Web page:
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Thread: Do fruits of dharma nullify past adhārmic acts?

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    Do fruits of dharma nullify past adhārmic acts?


    I find these 2 verses a bit confusing. Hanumān says these to Rāvaṇa in Sundara kāṇḍa of Rāmāyaṇa. What is Hanumān or Vālmiki trying to tell here?

    In verse 28 he says one's dhārmic acts do not nullify adhārmic acts. But then he also says "Righteousness in abundance destroys unrighteousness"

    Verse 29 seems very clear though. It suggests the results of dharma (puṇya) and adharma (pāpa) go into separate baskets -- so the results of one do not affect the other, they need to be experienced independent of the other.

    How to make sense of all this?

    If it helps, you can find 3 commentaries on these 2 verses here:




    न तु धर्म उपसम्हारम् अधर्म फल सम्हितम् || ५-५१-२८
    तत् एव फलम् अन्वेति धर्मः च अधर्म नाशनः |

    na tu dharma upasamhāram adharma phala samhitam || 5-51-28
    tat eva phalam anveti dharmaḥ ca adharma nāśanaḥ |
    28. dharmopasamhaaram = the fruit of righteousness; na tu = is not; adharmaphalasamhitam = close by the result of unrighteousness; tat phalameva = that consequence of unrighteousness alone; anveti = follows as an adherent; dharmashcha = righteousness; adharma naashanaH = destroys unrighteousness.
    "The fruit of righteousness does not exist together with the result of unrighteousness (even though he practices virtue). That consequence of unrighteousness alone follows him. Righteousness in abundance destroys unrighteousness."

    प्राप्तम् धर्म फलम् तावत् भवता न अत्र संशयः || ५-५१-२९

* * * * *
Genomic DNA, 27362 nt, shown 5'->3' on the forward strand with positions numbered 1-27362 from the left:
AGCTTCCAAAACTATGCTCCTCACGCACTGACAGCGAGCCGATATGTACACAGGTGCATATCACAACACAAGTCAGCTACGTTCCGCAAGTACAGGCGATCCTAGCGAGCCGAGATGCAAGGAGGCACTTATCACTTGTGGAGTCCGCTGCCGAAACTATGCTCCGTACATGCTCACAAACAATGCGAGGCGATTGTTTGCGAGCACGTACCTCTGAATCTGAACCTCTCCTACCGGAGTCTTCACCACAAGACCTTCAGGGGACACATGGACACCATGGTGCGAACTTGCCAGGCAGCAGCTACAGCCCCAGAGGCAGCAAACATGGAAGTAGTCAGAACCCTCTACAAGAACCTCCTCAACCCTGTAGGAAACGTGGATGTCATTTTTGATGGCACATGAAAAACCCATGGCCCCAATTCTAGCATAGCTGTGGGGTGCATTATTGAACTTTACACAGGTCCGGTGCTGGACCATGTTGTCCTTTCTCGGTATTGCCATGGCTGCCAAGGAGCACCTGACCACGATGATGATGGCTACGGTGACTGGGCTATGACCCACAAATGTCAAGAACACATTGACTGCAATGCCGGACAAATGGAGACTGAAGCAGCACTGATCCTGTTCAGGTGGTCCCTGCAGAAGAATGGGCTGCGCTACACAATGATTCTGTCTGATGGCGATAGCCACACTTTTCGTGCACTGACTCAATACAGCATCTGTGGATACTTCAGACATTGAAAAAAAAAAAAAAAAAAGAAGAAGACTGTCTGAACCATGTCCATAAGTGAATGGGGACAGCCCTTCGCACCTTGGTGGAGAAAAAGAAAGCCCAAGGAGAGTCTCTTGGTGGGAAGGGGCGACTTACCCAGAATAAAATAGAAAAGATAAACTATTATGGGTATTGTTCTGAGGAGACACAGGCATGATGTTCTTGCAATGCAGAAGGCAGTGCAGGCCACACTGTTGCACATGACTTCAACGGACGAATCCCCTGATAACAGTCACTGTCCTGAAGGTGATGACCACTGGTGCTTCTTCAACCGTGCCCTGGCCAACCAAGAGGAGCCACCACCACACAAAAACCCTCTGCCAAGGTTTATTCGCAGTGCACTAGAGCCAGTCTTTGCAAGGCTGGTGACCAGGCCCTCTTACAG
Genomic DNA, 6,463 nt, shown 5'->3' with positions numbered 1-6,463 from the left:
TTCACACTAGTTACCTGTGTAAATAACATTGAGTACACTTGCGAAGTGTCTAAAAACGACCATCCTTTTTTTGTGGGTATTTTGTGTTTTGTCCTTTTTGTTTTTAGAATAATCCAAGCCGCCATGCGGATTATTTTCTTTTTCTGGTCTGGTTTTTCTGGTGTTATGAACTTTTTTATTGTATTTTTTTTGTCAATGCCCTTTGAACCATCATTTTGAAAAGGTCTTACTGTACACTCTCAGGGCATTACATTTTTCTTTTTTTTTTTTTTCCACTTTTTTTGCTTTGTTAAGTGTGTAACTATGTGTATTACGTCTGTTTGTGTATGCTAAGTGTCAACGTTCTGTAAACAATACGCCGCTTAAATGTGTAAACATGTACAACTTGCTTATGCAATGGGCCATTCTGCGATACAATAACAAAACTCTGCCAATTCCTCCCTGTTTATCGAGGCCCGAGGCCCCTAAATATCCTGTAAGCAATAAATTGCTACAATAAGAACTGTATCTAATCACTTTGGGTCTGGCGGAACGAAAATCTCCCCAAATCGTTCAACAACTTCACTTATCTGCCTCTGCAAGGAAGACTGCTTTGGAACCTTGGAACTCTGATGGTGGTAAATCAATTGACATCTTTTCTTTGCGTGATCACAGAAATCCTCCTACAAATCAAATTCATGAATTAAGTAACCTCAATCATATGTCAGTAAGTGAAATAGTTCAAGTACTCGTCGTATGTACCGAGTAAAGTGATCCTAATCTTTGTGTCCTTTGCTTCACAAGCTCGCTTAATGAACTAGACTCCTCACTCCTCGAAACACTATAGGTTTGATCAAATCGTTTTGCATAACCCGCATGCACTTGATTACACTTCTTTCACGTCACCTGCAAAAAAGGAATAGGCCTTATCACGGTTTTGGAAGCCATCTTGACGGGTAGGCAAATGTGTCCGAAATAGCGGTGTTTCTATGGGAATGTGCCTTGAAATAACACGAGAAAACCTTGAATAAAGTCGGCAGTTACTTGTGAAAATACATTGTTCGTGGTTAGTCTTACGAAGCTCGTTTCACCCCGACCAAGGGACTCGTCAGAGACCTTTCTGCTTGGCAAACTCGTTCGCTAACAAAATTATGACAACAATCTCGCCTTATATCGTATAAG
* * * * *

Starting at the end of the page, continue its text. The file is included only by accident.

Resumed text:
फलम् अस्य अपि अधर्मस्य क्षिप्रम् एव प्रपत्स्यसे |

    prāptam dharma phalam tāvat bhavatā na atra saṃśayaḥ || 5-51-29
    phalam asya api adharmasya kṣipram eva prapatsyase |
    29. dharmaphalam = the fruit of virtue; praaptam taavat = has already been obtained; bhavataa = by you; na samshayah = there is no doubt; atra = about it; prapatsyase = you will obtain; kSiprameva = just soon; phalamapi = even the fruit; adharmasya = of unrighteousness also."
    "You already obtained the fruit of virtue till now. There is no doubt about it. In no time, you will obtain the fruit of unrighteousness also."




  2. #2

    Re: Do fruits of dharma nullify past adhārmic acts?

    Namaskar svh,

    As is obvious, the two verses speak about a person's karmas (the recorded deeds of a person). So for example, just because a person is reborn into a crorepati family for all his punya does not mean that he will not suffer heart-attacks and cancers because of his papa.

    However, it is important to understand that the term Karma has more than one meaning. One meaning is "the recorded deeds of a person by which s/he will be alloted joyous or painful experiences in later lives" as explained above. A second meaning is "action that produces results in this life to oneself but also to others." From that angle, "Righteousness in abundance destroys unrighteousness." means something similar to "the more light there is in the room, the less darkness there is." For example, consider a person who has not been taking proper care of his family (that is, he has been unrighteous). Chances are high that his wife will be unhappy, that children will not do good in school, and will not have good sanskars.

    But let's say, before it gets too late, the person changes his ways and becomes responsible towards his family (that is, he becomes righteous). Chances are high that the wife will become happy again, that children will start doing good in school and will grow up with good sanskars. This is what it means by unrighteousness getting destroyed.

    This example does not simply apply to individuals. It also applies to families and entire communities. If people in Meerut, UP for example, suddenly start keeping their town clean, start teaching their children not to litter, and team up with municipal authorities to arrange for proper garbage disposal, the chance of people getting sick will greatly diminish and Meerut will be taken off the list of dirtiest places in India. That is, righteous acts in abundance (by people of Meerut) will destroy their sufferings (diseases) and bad name.

    I am fairly sure that this is what Hanuman ji meant. Hope this helped.

    What is the one thing that no beings can do, except humans? Answer: Arts!

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